Teaching and research activity and emergency care protocols
Daily rounds take place in 96 (90.6%) and grand rounds in 41 departments (38.7%). There is a continuous training program for doctors in 36 (34.0%) and for nurses in 44 PEDs (41.5%). Of 74 hospitals where triage is performed, 58 (78.4%) provide training in triage. In 10 centers (9.4%) doctors have specic time for teaching and research and so have nurses in 13 hospitals (12.3%).Physicians from 48 departments(45.3%)have presented scientic studies at congresses over the last ve years, and in the same period, physicians from 26 (24.5%) have published research papers.

On-site training programs.
Eleven hospitals (10.4%) have a Pediatric Emergency Medicine training program (residency, fellowship, or other),while 92 PEDs(86.8%)receiverotationsof resident doctors. Sixty-eight departments (64.1%) have protocols or clinical guidelines fo rCPR,shockand sepsis,respiratory failure,status epilepticus,and trauma. Forty PEDs (37.7%) have a disaster protocol that includes pediatric needs.

Table 6.Univariate analysis

  Per population assisted Per funding Per number of annual visits * Per affiliation with a university
  General Pediatric/Maternal-Child p value Exclusively Public Public and private p value ≤ 50.000 (NCA1) 50.001 to 100.000 (NCA2) > 100.000 (NCA3) p value Affiliated Not affiliated p value
Distribution of hospitals - per listed category 56 (52,3) 51 (47,7) 0.629 90 (84,1) 17 (15,9) <0,001 68 (65,4) 26 (25,0) 10 (9,6) <0,001 75 (70,1) 32 (29,9) <0,001
Functionality of infrastructure                          
Daily visits per medical office 20,6 (27,0) 33,7 (43,7) 0.02 26,2 (34,6) 21,3 (38,1) 0.689 19,6 (24,2) 46,5 (55,7) 52,5 (62,1) <0,001 22,1 (34,6) 30,3 (36,5) 0.732
Annual visits per observation bed 5207,5 (6537,1) 4998,8 (7788,9) 0.868 4830,5 (7135,6) 6461,5 (7328,9) 0.362 3666,7 (6077,5) 6464,1 (8358,1) 7212,7 (11955,6) <0,001 4500,0 (6602,2) 6464,1 (8321,7) 0.291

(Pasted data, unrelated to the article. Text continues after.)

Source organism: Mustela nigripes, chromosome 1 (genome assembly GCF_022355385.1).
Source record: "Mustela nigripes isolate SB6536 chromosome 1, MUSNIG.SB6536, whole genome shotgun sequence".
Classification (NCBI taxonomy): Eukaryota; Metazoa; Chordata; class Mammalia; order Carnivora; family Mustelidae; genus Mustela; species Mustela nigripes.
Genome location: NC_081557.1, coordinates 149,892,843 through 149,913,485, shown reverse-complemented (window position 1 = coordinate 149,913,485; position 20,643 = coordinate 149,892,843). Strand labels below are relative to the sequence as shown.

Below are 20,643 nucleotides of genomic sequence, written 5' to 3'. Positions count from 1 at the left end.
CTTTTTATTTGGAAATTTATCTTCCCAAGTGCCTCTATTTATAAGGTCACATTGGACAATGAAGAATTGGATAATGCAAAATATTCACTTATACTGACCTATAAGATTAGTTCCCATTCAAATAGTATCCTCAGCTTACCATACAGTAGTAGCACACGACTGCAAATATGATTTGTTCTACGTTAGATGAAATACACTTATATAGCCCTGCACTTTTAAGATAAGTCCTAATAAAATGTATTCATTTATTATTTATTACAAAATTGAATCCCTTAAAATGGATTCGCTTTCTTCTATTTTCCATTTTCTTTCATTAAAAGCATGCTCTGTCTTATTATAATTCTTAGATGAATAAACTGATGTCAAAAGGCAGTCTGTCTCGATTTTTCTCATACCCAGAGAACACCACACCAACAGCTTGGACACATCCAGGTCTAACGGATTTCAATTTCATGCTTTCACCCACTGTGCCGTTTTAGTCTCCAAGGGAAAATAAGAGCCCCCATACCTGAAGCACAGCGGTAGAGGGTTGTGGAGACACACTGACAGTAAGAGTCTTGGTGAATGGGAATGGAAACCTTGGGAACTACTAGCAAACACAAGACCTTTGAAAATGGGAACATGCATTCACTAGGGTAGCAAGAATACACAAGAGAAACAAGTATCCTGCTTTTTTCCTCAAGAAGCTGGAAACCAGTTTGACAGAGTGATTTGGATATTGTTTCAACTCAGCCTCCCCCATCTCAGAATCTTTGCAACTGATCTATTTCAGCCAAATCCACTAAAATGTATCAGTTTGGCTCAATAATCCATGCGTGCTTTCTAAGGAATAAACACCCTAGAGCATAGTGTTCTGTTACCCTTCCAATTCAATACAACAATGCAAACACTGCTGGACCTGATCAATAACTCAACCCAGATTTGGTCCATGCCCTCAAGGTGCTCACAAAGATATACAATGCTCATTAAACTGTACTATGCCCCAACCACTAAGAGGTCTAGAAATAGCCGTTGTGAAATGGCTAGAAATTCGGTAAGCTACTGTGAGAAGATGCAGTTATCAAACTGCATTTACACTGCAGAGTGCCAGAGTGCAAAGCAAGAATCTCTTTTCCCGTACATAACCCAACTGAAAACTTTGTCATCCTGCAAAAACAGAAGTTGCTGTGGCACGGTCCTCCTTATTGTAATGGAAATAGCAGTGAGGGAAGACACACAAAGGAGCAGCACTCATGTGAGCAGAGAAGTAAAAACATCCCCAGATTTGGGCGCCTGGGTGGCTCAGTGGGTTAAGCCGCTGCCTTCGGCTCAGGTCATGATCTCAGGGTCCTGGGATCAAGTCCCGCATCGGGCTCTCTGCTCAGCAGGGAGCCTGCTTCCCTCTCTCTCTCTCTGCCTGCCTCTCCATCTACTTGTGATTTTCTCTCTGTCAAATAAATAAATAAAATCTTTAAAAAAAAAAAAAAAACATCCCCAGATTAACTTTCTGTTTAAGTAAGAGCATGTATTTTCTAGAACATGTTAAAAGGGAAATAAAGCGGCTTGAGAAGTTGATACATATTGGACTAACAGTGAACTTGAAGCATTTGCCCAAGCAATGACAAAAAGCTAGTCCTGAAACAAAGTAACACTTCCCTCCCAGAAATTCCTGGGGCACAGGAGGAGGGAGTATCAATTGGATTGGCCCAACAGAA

Complete airway equipment 23 (41,1) 20 (39,2) 0.845 38 (42,2) 5 (29,4) 0.323 29 (42,6) 9 (34,6) 2 (20,0) 0.349 30 (40,0) 13 (40,6) 0.952
Care process                          
Triage 33 (58,9) 40 (78,4%) 0.03 62 (68,9) 11 (64,7) 0.734 44 (64,7) 17 (65,4) 10 (100) 0.076 56 (74,7) 17 (53,1) 0.028
% increase in beds in seasonal peak 100 % (161,8%) 60%  (107,7%) 0.227 75,0 % (143,2%) 66,7% (93,6%) 0.458 75,0% (137,9%) 66,7% (123,5%) 70,4 %(122,0%) >0,999 75,0%  (143,6%) 83,3 %(115,9%) 0.929
% of admitted patients 4,3% (8,2%) 8,7%  (15,2%) 0.008 6,4% (13,5%) 4,3 %(5,01%) 0.046 6,9% (15,1%) 3,9% (6,0%) 5,2% (7,1%) 0.079 6,7%  (12,1%) 4,5%  (11,7%) 0.499
% of patients assisted in the RA 1,4% (3,7%) 1,9 (3,7%) 0.299 6,4 % (13,5%) 4,3% (5,01%) 0.046 1,9% (4,3%) 1,6% (2,7%) 0,9% (2,9%) 0.498 1,7%   (4,0%) 1,4 %  (3,0%) 0.64
Human resources                          
Physician or nurse PECC in each sift 35 (63,6) 37 (72,5) 0.326 61 (68,5) 11 (64,7) 0.756 45 (66,2) 18 (72,0) 7 (70,0) 0.858 57 (76,0) 15 (48,4) 0.006
Daily visits per physician 32,2 (32,2) 46,2 (48,5) 0.003 40,2 (41) 32,2 (36,8) 0.567 30,1 (29,9) 58,5 (60,9) 66,6 (66,3) <0,001 41,6 ( 43,7) 33,3 (32,5) 0.063
Daily visits per nurse 32,4 (38,3) 43,4 (44,1) 0.225 37,5 (42,5) 34,4 (34,5) 0.532 20,6 (29,9) 62,5 (65,0) 61,1 (64,4) <0,001 39,3 (44,8) 33,4 (32,8) 0.107
Electronic general records 42 (75,0) 41 (80,4) 0.504 70 (77,8) 13 (76,5) 0.906 48 (70,6) 23 (88,5) 9 (90,0) 0.108 57 (76,0) 26 (81,3) 0.551
Teaching activities                          
Grand rounds 16 (29,1) 25 (49,0) 0.035 32 (36,0) 9 (52,9) 0.188 24 (35,3) 10 (40,0) 7 (70,0) 0.112 30 (40,0) 11 (35,5) 0.664
Training program for doctors 10 (18,2) 26 (51) <0,001 32 (36,0) 4 (23,5) 0.322 25 (36,8) 6 (24,0) 5 (50,0) 0.299 29 (38,7) 7 (22,6) 0.1117
Training program for nurses 15 (27,3) 29 (56,9) 0.002 35 (39,3) 9 (52,9) 0.297 26 (38,2) 11 (44,0) 7 (70,0) 0.164 32 (42,7) 12 (38,7) 0.707
Quality of Care                          
Competency evaluation for physicians 10 (18,2) 16 (32,0) 0.101 23 (26,1) 3 (17,7) 0.458 18 (26,5) 3 (12,5) 5 (50,0) 0.069 22 (29,7) 4 (12,9) 0.068
Competency evaluation for nurses 11 (20,0) 17 (34,0) 0.105 25 (28,4) 3 (17,7) 0.358 21 (30,9) 4 (16,7) 3 (30,0) 0.399 23 (31,1) 5 (16,1) 0.114
QI committee 27 (49,1) 30 (60,0) 0.262 46 (52,3) 11 (64,7) 0.346 38 (55,9) 11 (45,8) 6 (60,0) 0.642 44 (59,5) 13  (41,9) 0.1
QI plan 17 (30,9) 26 (52,0) 0.028 35 (39,8) 8 (47,1) 0.576 30 (44,1) 6 (25,0) 7 (70,0) 0.045 34 (45,9) 9 (29,0) 0.108
Cuantitative variables are reported as "median (mean)"; categorical variables are reported as "n (%)".
* PED´s that receive >100.000 annuals visits were compared to those which receive ≤ 100.000 annual visits
PECC: Pediatric Emergency Care Coordinator. QI: Quality Improvement


Pediatric Emergency Medicine has progressively expanded in Argentina and Latin America since it was first recognized in Mexico in 2006 and has gained momentum in recent years with the creation of the Latin American Society of Pediatric Emergencies and Committees of Pediatric Emergencies both in Pediatric societies and in Emergentology societies of numerous Latin American countries (18).